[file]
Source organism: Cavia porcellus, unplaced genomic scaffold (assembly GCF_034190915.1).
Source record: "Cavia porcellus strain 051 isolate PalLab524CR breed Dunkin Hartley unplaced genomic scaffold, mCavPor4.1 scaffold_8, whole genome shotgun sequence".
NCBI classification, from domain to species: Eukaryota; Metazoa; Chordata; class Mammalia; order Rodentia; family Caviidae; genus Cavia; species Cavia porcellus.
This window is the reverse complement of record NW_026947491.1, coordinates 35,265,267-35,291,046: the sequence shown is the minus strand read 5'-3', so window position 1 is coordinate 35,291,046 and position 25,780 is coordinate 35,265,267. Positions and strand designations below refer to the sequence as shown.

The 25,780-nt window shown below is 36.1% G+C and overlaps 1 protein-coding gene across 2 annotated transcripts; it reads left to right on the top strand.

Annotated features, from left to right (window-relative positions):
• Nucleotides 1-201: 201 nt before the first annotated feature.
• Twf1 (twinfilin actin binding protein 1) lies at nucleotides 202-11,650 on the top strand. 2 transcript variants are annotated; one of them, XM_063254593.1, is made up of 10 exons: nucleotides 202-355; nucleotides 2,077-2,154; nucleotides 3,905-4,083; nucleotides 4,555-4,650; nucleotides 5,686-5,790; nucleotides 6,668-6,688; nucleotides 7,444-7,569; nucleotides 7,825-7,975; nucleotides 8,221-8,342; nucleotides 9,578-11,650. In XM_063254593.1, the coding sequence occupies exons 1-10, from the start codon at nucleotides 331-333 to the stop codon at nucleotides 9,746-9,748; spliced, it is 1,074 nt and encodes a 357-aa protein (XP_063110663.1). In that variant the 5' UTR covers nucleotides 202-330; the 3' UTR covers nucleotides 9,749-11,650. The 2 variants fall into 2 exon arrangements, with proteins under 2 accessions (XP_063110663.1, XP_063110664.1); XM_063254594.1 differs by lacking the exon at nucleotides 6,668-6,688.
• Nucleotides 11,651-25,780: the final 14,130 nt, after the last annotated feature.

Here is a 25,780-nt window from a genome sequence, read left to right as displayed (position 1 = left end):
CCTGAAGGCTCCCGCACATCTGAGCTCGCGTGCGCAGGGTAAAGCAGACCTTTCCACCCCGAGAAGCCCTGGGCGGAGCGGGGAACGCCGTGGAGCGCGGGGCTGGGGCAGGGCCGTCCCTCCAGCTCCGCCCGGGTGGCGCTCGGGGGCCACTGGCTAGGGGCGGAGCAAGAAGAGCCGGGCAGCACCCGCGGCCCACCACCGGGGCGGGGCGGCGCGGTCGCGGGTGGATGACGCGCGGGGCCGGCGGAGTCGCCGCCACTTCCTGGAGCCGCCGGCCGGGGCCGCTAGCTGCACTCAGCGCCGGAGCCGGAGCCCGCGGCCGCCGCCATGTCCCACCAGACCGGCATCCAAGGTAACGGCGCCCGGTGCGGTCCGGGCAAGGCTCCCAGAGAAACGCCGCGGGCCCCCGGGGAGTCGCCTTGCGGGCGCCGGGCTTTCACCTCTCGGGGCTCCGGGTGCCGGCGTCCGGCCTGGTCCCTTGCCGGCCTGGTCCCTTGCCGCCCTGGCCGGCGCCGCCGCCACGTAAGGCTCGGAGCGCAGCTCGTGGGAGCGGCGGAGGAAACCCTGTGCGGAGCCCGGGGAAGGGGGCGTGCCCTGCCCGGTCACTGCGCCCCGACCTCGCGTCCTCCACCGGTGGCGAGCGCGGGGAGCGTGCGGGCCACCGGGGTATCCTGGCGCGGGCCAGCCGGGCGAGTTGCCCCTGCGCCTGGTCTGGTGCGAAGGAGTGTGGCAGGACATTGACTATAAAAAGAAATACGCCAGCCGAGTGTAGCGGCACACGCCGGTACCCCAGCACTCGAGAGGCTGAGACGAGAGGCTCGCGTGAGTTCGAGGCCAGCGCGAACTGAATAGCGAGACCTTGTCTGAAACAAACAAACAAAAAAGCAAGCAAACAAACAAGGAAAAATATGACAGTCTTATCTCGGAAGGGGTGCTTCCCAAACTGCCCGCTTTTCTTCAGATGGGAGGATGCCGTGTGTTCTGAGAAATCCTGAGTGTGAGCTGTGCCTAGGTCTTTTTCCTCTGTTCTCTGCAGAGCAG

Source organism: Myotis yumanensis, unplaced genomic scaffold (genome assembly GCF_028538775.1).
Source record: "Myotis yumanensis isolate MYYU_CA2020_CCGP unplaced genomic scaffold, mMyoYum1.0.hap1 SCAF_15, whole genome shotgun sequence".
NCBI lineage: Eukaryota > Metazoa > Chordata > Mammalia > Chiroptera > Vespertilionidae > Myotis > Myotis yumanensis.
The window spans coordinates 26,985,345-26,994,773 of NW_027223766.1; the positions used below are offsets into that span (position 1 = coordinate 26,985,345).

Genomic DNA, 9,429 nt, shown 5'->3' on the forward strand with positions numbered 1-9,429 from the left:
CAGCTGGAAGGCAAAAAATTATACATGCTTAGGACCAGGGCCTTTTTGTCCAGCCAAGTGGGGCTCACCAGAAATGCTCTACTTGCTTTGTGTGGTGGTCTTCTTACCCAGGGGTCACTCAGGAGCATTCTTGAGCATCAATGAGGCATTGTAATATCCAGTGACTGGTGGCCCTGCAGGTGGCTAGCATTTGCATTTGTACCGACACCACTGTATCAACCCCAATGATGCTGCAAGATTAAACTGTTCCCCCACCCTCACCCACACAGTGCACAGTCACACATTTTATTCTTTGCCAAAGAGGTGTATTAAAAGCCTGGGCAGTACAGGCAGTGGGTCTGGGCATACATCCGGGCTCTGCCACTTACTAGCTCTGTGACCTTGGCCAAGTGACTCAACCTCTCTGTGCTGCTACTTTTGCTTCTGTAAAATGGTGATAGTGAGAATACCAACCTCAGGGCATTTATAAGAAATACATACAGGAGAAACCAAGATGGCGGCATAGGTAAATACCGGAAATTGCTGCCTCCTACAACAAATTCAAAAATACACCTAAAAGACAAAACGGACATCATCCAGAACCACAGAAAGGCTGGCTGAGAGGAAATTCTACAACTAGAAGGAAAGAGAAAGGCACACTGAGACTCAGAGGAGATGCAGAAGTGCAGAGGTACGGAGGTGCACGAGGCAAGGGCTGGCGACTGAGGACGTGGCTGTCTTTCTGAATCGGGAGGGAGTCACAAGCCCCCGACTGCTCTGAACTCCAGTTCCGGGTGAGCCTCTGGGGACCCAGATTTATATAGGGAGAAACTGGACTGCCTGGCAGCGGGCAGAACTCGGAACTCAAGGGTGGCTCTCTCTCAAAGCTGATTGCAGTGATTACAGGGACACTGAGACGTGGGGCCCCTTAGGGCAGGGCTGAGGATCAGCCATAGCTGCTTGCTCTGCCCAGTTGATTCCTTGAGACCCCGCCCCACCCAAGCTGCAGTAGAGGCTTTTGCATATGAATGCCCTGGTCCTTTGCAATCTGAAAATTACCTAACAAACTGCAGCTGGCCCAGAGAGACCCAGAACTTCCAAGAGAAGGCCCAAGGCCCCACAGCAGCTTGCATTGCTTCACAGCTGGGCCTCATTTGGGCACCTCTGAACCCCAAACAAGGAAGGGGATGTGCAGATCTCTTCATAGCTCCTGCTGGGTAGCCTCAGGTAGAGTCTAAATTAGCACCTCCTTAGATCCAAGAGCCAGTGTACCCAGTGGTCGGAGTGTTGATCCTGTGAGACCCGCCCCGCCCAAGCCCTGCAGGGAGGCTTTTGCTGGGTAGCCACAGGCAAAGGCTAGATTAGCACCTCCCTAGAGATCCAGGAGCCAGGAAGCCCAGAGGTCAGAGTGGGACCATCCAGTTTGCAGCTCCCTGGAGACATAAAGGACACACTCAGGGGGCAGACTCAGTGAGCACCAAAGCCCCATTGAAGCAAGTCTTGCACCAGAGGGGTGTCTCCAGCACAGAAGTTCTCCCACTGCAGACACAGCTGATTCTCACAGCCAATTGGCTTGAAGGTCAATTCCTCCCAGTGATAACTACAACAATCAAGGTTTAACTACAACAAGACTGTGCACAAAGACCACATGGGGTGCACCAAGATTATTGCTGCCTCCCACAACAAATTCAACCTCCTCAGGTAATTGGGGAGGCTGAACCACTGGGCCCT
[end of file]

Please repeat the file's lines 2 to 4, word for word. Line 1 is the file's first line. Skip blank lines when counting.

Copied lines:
Source record: "Cavia porcellus strain 051 isolate PalLab524CR breed Dunkin Hartley unplaced genomic scaffold, mCavPor4.1 scaffold_8, whole genome shotgun sequence".
NCBI classification, from domain to species: Eukaryota; Metazoa; Chordata; class Mammalia; order Rodentia; family Caviidae; genus Cavia; species Cavia porcellus.
This window is the reverse complement of record NW_026947491.1, coordinates 35,265,267-35,291,046: the sequence shown is the minus strand read 5'-3', so window position 1 is coordinate 35,291,046 and position 25,780 is coordinate 35,265,267. Positions and strand designations below refer to the sequence as shown.